Browse Definitions :
Definition

mindfulness training

Contributor(s): Ivy Wigmore

Mindfulness training is the teaching or learning of practices designed to help participants increase their ability to live fully in the present moment. The ability to be present and aware is a powerful counter to the common tendencies to relive past events or to worry about potential events.

The corporate world is looking to mindfulness training to deal with the problem of low levels of employee engagement. In Gallup's 2013 State of the American Workplace, the consulting company reported that "52% of workers are not engaged, and worse, another 18% are actively disengaged." According to the consulting company, "active disengagement" costs businesses in the United States between $450 and $550 billion in lost productivity each year. To increase engagement among the workforce, Gallup suggests that employee well-being should be a primary focus of human resource management (HRM).

Intel is among a number of large organizations that are adopting mindfulness training to improve employee well-being and engagement – and, as a result, productivity. The company’s mindful awareness program, as it's called, is designed to develop creativity, focus, emotional intelligence and decrease stress and negativity. 

Other businesses including the insurance company Aetna, designer / retailer Eileen Fisher, Google and Twitter are also introducing meditation, yoga and other mindfulness training practices to help employees cope with the stress of the modern workplace. The approach is also being implemented in other environments including jails, hospitals, schools and the military.

See Andy Puddicombe's Ted talk on mindfulness:

This was last updated in August 2014

Continue Reading About mindfulness training

Start the conversation

Send me notifications when other members comment.

Please create a username to comment.

-ADS BY GOOGLE

File Extensions and File Formats

Powered by:

SearchCompliance

  • compliance audit

    A compliance audit is a comprehensive review of an organization's adherence to regulatory guidelines.

  • regulatory compliance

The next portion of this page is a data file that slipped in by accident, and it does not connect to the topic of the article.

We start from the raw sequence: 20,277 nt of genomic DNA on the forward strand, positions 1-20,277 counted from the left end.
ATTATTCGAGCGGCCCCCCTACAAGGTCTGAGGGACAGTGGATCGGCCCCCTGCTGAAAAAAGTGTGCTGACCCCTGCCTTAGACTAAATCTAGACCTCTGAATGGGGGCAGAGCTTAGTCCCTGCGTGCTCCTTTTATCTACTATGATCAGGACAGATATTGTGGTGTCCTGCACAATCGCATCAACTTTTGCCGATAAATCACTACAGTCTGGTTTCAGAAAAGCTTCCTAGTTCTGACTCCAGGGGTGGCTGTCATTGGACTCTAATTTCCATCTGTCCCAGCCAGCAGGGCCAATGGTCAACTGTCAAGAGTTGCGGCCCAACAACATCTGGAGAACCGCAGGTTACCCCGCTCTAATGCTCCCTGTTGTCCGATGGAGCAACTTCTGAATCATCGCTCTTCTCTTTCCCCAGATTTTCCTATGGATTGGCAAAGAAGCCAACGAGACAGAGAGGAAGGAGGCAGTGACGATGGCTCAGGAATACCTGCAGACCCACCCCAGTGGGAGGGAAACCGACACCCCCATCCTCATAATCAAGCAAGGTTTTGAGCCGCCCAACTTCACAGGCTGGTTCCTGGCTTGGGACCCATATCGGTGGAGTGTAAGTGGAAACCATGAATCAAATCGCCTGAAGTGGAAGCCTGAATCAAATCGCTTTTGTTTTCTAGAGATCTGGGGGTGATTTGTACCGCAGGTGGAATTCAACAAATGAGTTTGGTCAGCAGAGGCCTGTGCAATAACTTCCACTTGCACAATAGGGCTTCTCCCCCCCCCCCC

Regulatory compliance is an organization's adherence to laws, regulations, guidelines and specifications relevant to its business...

  • Whistleblower Protection Act

    The Whistleblower Protection Act of 1989 is a law that protects federal government employees in the United States from ...

SearchSecurity

  • orphan account

    An orphan account, also referred to as an orphaned account, is a user account that can provide access to corporate systems, ...

  • voice squatting (skill squatting)

    Voice squatting is an attack vector for voice user interfaces (VUIs) that exploits homonyms (words that sound the same but are ...

  • WPA3

    WPA3, also known as Wi-Fi Protected Access 3, is the third version of the security certification program developed by the Wi-Fi ...

SearchHealthIT

SearchDisasterRecovery

  • business continuity policy

    Business continuity policy is the set of standards and guidelines an organization enforces to ensure resilience and proper risk ...

  • business continuity and disaster recovery (BCDR)

    Business continuity and disaster recovery (BCDR) are closely related practices that describe an organization's preparation for ...

  • warm site

    A warm site is a type of facility an organization uses to recover its technology infrastructure when its primary data center goes...

SearchStorage

  • cache memory

    Cache memory, also called CPU memory, is high-speed static random access memory (SRAM) that a computer microprocessor can access ...

  • enterprise storage

    Enterprise storage is a centralized repository for business information that provides common data management, protection and data...

  • disk array

    A disk array, also called a storage array, is a data storage system used for block-based storage, file-based storage or object ...

Close